Pump Iron, Prevent Diabetes

By Dr. Spencer Nadolsky

Pump iron now and save your foot from getting cut off later. Okay so maybe that is a bit dramatic but I want to quickly get the point across that lifting weights could stop you from getting diabetes later in life (1). In fact, weightlifting might be the most powerful medicine you ever take!

Diabetes and prediabetes are becoming more prevalent in the US, which poses a big time threat to our health care economy and of course our friends and family. (2) The need for prevention is key and pumping iron might be a big part of the answer! Let me explain.

Arnold-squats 1.gifWhile you are pumping up your pecs with a bench press and swelling up your legs with a back squat, you are also producing more of the primary site for glucose disposal - MUSCLE! You might be thinking, “Duh I lift weights to get big muscles.” But do you understand that those big muscles will likely prevent you from getting diabetes and its subsequent complications?

This is especially important as we age since we lose anywhere from 3-5% of our muscle every decade after age 30.(3) So it is essential that you build up a lot of muscle when younger and then continue lifting weights to hold on to that hard earned muscle later in life. This way you’ll have more glucose disposing tissue and ward off the onset of diabetes and prediabetes.

While pumping iron is great at creating that good looking, glucose disposing muscle, it also primes your muscles for better insulin signalling. (4). In other words, not only will you have a larger storage unit (muscle) to put glucose, you will also be more efficient at storing it (increased insulin sensitivity)! 

To better illustrate this, think of insulin as the key, insulin receptor as the ignition, glucose transporters (GLUT4) as the sugar trucks, and muscle as the storage units. The sugar trucks sit inside the storage units waiting to come out and take the sugar inside to burn as fuel or store for later. When you eat some form of carbohydrate that eventually breaks down into sugar and gets into your bloodstream, your pancreas sends out insulin (the key) which then goes to the insulin receptors (ignitions) of  your muscle and other tissues (storage units). This turns on the sugar trucks (GLUT4), which then come out and grab the sugar.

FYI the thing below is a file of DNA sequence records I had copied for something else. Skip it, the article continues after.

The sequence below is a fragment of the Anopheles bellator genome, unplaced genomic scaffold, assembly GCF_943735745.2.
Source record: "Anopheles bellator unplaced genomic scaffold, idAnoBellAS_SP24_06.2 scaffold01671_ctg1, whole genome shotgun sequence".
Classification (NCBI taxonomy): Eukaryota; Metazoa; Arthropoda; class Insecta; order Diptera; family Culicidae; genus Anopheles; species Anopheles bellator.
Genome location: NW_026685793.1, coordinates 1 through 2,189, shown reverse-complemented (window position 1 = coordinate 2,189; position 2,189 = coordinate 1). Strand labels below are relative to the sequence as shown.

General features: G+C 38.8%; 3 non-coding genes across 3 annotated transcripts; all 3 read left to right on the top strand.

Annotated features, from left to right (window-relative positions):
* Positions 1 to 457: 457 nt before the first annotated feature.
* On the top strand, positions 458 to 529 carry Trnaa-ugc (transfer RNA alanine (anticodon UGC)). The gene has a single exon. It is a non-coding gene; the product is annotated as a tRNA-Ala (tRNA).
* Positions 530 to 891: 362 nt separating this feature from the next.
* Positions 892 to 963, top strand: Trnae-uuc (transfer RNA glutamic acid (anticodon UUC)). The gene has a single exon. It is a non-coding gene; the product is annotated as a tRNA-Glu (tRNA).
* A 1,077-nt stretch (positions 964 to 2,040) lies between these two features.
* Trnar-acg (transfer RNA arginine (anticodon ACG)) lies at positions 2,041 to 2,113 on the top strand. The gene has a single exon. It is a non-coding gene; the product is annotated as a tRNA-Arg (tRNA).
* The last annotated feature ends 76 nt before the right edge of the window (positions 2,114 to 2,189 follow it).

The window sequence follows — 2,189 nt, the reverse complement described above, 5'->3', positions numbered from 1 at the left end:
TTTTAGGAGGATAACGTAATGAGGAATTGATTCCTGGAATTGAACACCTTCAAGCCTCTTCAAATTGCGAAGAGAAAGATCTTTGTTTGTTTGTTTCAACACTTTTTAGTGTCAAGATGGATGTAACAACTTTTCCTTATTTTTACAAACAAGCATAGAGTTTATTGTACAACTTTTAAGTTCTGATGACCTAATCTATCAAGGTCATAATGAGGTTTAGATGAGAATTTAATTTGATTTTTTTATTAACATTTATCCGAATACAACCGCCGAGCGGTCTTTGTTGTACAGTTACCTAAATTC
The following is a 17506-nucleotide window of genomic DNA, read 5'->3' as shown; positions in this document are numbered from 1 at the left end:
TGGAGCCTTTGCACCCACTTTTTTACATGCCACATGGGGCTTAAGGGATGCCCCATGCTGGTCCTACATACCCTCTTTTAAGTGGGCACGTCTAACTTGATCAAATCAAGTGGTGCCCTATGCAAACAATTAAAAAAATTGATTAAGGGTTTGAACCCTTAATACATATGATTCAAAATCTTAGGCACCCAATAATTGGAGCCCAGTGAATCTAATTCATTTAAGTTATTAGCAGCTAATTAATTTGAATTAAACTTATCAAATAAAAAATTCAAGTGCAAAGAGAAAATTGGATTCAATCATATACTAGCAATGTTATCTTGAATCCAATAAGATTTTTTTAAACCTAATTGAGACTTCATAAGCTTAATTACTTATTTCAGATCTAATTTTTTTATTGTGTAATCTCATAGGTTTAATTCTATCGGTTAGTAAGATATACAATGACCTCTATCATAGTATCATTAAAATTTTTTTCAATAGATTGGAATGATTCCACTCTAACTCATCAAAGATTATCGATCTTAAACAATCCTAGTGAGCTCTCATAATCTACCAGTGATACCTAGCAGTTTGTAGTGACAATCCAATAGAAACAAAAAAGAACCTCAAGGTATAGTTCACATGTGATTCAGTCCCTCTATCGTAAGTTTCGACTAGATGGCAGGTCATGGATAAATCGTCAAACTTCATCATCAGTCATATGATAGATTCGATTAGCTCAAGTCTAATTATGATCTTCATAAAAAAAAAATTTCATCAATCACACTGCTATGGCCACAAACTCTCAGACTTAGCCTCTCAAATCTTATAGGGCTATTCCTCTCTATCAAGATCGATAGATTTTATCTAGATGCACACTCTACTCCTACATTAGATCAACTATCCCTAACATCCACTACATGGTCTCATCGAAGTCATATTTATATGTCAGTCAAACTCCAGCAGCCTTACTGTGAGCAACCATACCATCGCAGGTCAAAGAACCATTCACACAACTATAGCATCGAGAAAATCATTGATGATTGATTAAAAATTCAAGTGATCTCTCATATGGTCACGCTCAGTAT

M244.jpgSo when you lift weights and get bigger muscles, you not only have bigger storage units, you also have better sugar trucks! Those with diabetes and prediabetes (insulin resistance) have poorly functioning sugar trucks and in the later stages of the disease they have less keys (less insulin from a burned out pancreas). 

To top this off, after a single bout of weight lifting, your sugar trucks don’t even need keys (insulin) to come out (5). They basically get hotwired and are able to grab sugar for storage without the need of their keys (insulin)! To learn more about this sugar truck analogy checkout my brother’s article “War on Diabetes” where he goes into more detail. If you really want to get into the details of insulin, head over to my friend James Krieger’s site and read his whole series on insulin. 

So hopefully you learned that building big slabs of muscle is more than just looking amazing at the beach, although that is very important as well. Stay tuned for more health benefits of pumping iron - it is MY medicine of choice!


1.Eric B. Rimm. A Prospective Study of Weight Training and Risk of Type 2 Diabetes Mellitus in MenWeight Training and Risk of Type 2 Diabetes. Archives of Internal Medicine, 2012 

2. J. P. Boyle et al., “Projection of the year 2050 burden of diabetes in the US adult population: dynamic modeling of incidence, mortality, and prediabetes prevalence,” Population Health Metrics, vol. 8, no. 1, p. 29, 2010.  

3. Nair, K.S. 1995. “Muscle Protein Turnover: Methodological Issues and the Effect of Aging.” The Journals of Gerontology 50A:107-114. 

4. M. K. Holten, M. Zacho, M. Gaster, C. Juel, J. F. P. Woj- taszewski, and F. Dela, “Strength training increases insulin- mediated glucose uptake, GLUT4 content, and insulin sig- naling in skeletal muscle in patients with type 2 diabetes,” Diabetes, vol. 53, no. 2, pp. 294–305, 2004.

5. Wasserman DH, Mohr T, Kelly P, Lacy DB, Bracy D (1992) Impact of insulin deficiency on glucose fluxes and muscle glucose metabolism during exercise. Diabetes 41: 1229-1238.


Dr. Spencer Nadolsky is an osteopathic physician who specializes in weight loss (bariatric medicine) and cholesterol (lipidology). While earning a BA in exercise science In undergrad he wrestled heavyweight for the UNC Tar Heels and was ranked as high as 3rd in the nation at one point while also garnering Academic All-American status. You can checkout his blog at www.GetLeanRx.com and his company at www.LeanerLiving.com or connect with him on facebook at https://www.facebook.com/DrSpencerNadolsky and https://www.facebook.com/leanerliving

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